In 1601 he was living in Worcestershire and pressure was brought to bear on him to secure his influence to promote the candidature of Sir Thomas Leighton as one of the parliamentary representatives of the shire. In 1604 he was paying £20 a month in fines for his recusancy, the benefit of which was on 26 August granted to Sir William Anstruther, who on 13 October in the same year obtained his pardon. On the following 8 December a warrant was issued for the release to him of £160, due from him to the Crown in fines for recusancy.

In 1605 he was suspected of complicity with the conspirators of the Gunpowder Plot, one of whom, Robert Wintour, of Huddington near Droitwich, had married his daughter Gertrude. Robert Wintour, however, declared that he had said nothing on the subject to his father-in-law, knowing that he would not join the plot under any circumstances. Indeed, he had actually driven the fugitive conspirators from his door. Talbot was, nevertheless, arrested, and on 4 December 1605, examined. On 26 September 1606, the value of his recusancy was granted to Lord Hay.

He probably died in 1607, or on 28 January 1611.[5]

Family[edit]

He was the only son and heir of Sir John Talbot, of Grafton, Worcestershire, and of Albrighton, Shropshire (died 6 June 1555), and wife Frances Gifford, daughter of Sir John Gifford, and grandson of Sir John Talbot of Albrighton, Shropshire (died 10 September 1549) by second wife Margaret Troutbeck, daughter of Adam Troutbeck of Mobberley, Chester, in turn a son of Sir Gilbert Talbot by second wife Etheldreda, called Audrey, Cotton, daughter of William Landwade Cotton of Landwade, Cambridgeshire.[6]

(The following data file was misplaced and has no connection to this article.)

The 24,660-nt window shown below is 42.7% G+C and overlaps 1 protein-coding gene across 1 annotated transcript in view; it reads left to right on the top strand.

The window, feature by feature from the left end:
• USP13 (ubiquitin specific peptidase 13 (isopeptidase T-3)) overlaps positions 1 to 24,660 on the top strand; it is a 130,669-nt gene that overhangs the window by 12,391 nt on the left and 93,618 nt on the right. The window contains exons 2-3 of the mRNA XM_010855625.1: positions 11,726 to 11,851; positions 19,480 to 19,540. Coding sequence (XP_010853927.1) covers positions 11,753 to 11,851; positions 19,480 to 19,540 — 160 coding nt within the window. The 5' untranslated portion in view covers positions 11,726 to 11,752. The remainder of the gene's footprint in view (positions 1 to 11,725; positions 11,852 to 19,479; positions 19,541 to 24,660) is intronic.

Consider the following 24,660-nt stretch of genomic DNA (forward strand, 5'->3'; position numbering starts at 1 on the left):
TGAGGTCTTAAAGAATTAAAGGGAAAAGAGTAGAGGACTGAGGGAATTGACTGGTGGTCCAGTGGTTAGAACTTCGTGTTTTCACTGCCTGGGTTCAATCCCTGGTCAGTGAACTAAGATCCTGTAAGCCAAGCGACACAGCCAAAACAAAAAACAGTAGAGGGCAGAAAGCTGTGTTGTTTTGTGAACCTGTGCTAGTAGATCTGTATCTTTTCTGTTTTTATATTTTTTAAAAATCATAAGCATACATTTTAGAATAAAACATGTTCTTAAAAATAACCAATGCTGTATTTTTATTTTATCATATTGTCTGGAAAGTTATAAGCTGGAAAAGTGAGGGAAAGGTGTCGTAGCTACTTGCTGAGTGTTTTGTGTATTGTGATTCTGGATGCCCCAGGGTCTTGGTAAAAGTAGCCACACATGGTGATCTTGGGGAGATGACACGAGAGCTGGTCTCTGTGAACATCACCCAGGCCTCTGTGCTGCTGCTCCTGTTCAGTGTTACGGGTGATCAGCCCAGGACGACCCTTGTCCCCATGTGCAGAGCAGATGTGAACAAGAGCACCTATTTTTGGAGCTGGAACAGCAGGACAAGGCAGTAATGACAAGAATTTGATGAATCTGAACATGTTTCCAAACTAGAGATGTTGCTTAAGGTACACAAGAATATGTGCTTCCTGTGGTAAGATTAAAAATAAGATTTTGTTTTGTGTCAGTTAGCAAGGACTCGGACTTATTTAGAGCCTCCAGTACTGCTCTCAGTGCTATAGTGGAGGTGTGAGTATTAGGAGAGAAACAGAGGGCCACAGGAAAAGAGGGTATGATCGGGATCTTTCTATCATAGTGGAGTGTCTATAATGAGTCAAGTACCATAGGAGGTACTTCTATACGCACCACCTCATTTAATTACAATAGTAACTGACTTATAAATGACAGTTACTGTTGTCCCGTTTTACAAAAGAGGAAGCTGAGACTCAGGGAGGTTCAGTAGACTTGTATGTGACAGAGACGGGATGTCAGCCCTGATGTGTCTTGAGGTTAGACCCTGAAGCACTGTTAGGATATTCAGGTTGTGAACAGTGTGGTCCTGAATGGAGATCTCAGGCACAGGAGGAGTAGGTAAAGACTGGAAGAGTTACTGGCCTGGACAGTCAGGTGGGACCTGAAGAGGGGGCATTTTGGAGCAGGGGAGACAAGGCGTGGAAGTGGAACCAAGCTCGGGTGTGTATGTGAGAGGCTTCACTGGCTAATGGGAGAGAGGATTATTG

He was the father, by Katherine Petre, daughter of Sir William Petre and his second wife, Anne Browne, daughter of Sir William Browne, Lord Mayor of London, of:

References[edit]

  1. ^ "TALBOT, John (1545-611), of Grafton, Worcs.". The History of Parliament. Retrieved 2013-04-25. 
  2. ^ Rec. of Hon. Soc. of Lincoln's Inn, Admissions, I (London, 1896), 62.
  3. ^ Treadway Russell Nash, History and Antiquities of the County of Worcester I (1782), introduction, xxxii.
  4. ^ a b c Wainewright, John. "John Talbot." The Catholic Encyclopedia. Vol. 14. New York: Robert Appleton Company, 1912. 20 Mar. 2015
  5. ^ "TALBOT, John (1545-611), of Grafton, Worcs.". The History of Parliament. Retrieved 2013-04-25. 
  6. ^ Collins, Arthur and Brydges, Egerton. Collins's Peerage of England; Genealogical, Biographical, and Historical, Vol.3, F. C. and J. Rivington, Otridge and son, 1812
Attribution
  •  This article incorporates text from a publication now in the public domainHerbermann, Charles, ed. (1913). "John Talbot". Catholic Encyclopedia. New York: Robert Appleton.  The entry cites:
    • Calendars of State Papers, Domestic, for 1581 to 1610;
    • Dasent, Acts of the Privy Council (London, 1890–1907);
    • John Strype, Life and Acts of John Whitgift, I (Oxford, 1822), 529;
    • ____, Annals of the Reform in England, IV (Oxford, 1824), 276;
    • Hist. MSS. Commission, Cal. of Cecil MSS., IV, 268;
    • Cokayne, Complete Peerage (London, 1887–1898)